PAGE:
Updated: Jun 28
The most frequent questions after the Stargazing Labs and Landscape Astrophotography Labs are how much cost a telescope and where to buy it. I usually recommend having a look at this article (What Telescope is Best for a Beginner). Still, when the second-hand market appears in that conversation, I don’t feel very confident giving just 2 minutes’ advice. There are a lot of things that should be considered.
I bought and sold several telescopes and multiple components over the last 25 years. Some people are keen to buy only new equipment, but at some point, the budget will become tight, especially when you want to dive deeper into astrophotography.
If visual astronomy is already quite expensive for you, astrophotography will blow your budget just with a few components. For example, a quad-band narrow filter may cost as much as a 12” Dobsonian telescope.
The budget limitation is usually the main reason to buy, sell, and swap your equipment in the second-hand market.
This article will highlight a few important topics you need to be aware of before you go to the second-hand market, looking for quite expensive and delicate scientific equipment.
Like in any other second-hand market, the buyer wants a bargain, and the seller wants to get the maximum return of the previous investment. Having said that, both parties should be realistic with their expectations.
The reality is that telescopes get devalued over time, just like a car or a computer. If it is a very old telescope, it might be considered more valuable as a collectible item rather than as serious scientific equipment.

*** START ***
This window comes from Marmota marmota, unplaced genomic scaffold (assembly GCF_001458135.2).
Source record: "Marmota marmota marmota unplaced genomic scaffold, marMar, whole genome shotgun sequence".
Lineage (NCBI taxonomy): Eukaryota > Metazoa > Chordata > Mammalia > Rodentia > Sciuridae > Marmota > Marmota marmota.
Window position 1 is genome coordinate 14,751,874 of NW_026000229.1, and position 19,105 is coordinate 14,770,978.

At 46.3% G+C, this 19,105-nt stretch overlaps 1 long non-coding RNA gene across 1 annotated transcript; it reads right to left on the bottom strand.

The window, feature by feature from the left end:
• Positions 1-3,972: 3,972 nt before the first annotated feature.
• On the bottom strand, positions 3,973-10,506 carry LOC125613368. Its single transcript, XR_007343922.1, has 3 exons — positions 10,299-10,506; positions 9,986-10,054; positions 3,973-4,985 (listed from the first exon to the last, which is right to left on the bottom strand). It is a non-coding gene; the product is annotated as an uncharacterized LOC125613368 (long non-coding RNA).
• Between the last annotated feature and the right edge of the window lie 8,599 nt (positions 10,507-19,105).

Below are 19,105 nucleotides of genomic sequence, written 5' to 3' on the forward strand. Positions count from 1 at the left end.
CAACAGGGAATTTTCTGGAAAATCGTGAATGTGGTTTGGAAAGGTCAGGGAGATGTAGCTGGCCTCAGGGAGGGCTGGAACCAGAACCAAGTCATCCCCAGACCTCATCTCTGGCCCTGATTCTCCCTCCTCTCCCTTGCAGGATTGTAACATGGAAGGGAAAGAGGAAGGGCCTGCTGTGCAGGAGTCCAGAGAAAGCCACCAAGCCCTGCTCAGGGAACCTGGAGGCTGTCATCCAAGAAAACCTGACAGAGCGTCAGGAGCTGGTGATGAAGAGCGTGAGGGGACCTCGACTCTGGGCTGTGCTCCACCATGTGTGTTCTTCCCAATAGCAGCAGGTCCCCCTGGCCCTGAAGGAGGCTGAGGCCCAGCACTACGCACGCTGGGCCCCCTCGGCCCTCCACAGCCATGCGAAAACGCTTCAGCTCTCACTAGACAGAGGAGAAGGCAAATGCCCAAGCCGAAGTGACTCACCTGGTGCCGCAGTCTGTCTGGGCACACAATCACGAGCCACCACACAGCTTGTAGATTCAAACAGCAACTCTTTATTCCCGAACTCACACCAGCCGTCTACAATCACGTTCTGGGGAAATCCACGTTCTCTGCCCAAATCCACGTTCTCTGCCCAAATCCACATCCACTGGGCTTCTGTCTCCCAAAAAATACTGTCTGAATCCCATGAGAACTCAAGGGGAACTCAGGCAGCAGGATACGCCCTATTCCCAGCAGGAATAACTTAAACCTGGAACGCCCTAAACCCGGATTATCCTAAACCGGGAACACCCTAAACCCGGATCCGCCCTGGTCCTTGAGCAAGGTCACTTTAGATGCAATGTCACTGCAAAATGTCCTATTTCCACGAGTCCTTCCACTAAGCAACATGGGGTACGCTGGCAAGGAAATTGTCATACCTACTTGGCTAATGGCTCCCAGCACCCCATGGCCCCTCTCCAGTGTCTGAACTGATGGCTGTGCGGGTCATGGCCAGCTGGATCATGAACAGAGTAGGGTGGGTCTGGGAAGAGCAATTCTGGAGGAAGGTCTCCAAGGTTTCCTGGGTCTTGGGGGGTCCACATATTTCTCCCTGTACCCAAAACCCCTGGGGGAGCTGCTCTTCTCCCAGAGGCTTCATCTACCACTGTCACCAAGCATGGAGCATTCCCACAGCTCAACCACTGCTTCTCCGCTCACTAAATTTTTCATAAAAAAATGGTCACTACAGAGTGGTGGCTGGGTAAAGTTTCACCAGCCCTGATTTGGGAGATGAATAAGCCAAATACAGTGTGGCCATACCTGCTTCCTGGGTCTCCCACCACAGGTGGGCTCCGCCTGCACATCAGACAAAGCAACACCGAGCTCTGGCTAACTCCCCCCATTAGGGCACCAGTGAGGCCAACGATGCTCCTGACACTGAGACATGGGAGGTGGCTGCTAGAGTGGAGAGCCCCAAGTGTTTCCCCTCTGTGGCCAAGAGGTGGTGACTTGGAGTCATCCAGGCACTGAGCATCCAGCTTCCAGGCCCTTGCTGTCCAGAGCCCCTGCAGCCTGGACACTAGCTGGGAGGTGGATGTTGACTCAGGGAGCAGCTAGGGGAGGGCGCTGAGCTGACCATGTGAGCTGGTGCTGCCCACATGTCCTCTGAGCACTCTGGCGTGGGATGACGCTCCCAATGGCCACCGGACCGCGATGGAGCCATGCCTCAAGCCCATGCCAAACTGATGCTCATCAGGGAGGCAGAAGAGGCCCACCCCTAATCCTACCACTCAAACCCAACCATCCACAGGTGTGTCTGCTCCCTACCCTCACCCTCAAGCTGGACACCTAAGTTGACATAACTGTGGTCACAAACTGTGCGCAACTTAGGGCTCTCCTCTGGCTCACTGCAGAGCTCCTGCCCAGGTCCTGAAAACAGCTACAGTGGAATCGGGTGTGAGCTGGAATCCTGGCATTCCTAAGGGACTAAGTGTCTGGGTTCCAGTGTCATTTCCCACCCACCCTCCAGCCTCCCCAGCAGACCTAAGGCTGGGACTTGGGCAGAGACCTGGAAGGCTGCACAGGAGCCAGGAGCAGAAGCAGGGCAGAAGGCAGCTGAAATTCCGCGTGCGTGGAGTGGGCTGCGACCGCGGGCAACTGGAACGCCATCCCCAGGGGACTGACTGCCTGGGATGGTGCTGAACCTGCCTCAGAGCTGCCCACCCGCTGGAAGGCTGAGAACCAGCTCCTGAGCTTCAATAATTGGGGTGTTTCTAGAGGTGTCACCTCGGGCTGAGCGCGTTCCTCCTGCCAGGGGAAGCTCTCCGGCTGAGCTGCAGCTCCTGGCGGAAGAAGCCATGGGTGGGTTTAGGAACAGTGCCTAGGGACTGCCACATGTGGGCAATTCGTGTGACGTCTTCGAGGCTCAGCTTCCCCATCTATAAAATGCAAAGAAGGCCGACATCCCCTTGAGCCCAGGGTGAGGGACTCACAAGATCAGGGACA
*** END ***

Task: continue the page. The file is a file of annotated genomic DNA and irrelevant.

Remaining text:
In my case, I own a very rare Mizar Newton 150mm f/5 telescope created by Hino Opt. in Japan around 35 years ago. The value of this telescope is several times more expensive than the price I paid for it around 22 years ago.
The brand of the equipment is quite important. There are a lot of companies in the telescopes market. Some of them have built strong community trust and reputation. Some companies are re-branding the telescopes, but the optics are just as good as the main brand. That is the case of GSO, for example.
How much is it worth?
The first thing to consider either, as a buyer or as a seller, is to know how much each component worth. The following sections highlight what you should consider assessing a proper valuation.
What is the expected lifespan?
The lifespan of astronomical equipment depends (mostly) on the hands of the previous owners. Having said that, some components and optics are prone to develop some issues over time, usually due to mechanical degradation.
While some simple optics can last for a very long time, computerized mounts are usually a source of issues.
The lifetime of computerized telescope mounts is relatively short because of mechanical degradation and because technology, in general, gets outdated quite fast.
An equatorial telescope mount bought ten years ago should be considered obsolete. Repairing it can be quite challenging b